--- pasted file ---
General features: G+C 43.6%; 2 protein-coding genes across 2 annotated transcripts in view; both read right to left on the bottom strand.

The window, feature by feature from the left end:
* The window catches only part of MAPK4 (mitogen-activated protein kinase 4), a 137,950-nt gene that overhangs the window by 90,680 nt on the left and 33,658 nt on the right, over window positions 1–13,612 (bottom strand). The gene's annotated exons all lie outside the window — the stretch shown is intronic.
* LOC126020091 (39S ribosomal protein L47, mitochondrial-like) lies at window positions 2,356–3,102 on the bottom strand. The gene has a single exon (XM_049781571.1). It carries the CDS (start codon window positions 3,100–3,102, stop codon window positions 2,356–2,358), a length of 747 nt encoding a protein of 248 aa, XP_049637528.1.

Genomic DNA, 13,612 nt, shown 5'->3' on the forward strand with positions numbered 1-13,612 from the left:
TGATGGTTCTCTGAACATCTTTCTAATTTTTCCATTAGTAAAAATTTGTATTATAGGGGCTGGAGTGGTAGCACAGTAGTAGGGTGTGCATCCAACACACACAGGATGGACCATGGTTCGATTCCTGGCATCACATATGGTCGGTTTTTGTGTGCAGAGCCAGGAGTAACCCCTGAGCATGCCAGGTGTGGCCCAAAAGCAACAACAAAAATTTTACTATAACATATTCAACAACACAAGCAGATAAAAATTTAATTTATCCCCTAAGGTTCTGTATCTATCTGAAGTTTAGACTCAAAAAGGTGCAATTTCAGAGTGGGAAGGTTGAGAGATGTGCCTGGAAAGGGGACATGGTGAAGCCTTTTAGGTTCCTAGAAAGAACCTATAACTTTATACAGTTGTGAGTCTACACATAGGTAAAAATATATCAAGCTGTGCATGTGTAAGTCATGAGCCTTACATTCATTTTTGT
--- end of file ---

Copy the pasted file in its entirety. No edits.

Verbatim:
General features: G+C 43.6%; 2 protein-coding genes across 2 annotated transcripts in view; both read right to left on the bottom strand.

The window, feature by feature from the left end:
* The window catches only part of MAPK4 (mitogen-activated protein kinase 4), a 137,950-nt gene that overhangs the window by 90,680 nt on the left and 33,658 nt on the right, over window positions 1–13,612 (bottom strand). The gene's annotated exons all lie outside the window — the stretch shown is intronic.
* LOC126020091 (39S ribosomal protein L47, mitochondrial-like) lies at window positions 2,356–3,102 on the bottom strand. The gene has a single exon (XM_049781571.1). It carries the CDS (start codon window positions 3,100–3,102, stop codon window positions 2,356–2,358), a length of 747 nt encoding a protein of 248 aa, XP_049637528.1.

Genomic DNA, 13,612 nt, shown 5'->3' on the forward strand with positions numbered 1-13,612 from the left:
TGATGGTTCTCTGAACATCTTTCTAATTTTTCCATTAGTAAAAATTTGTATTATAGGGGCTGGAGTGGTAGCACAGTAGTAGGGTGTGCATCCAACACACACAGGATGGACCATGGTTCGATTCCTGGCATCACATATGGTCGGTTTTTGTGTGCAGAGCCAGGAGTAACCCCTGAGCATGCCAGGTGTGGCCCAAAAGCAACAACAAAAATTTTACTATAACATATTCAACAACACAAGCAGATAAAAATTTAATTTATCCCCTAAGGTTCTGTATCTATCTGAAGTTTAGACTCAAAAAGGTGCAATTTCAGAGTGGGAAGGTTGAGAGATGTGCCTGGAAAGGGGACATGGTGAAGCCTTTTAGGTTCCTAGAAAGAACCTATAACTTTATACAGTTGTGAGTCTACACATAGGTAAAAATATATCAAGCTGTGCATGTGTAAGTCATGAGCCTTACATTCATTTTTGT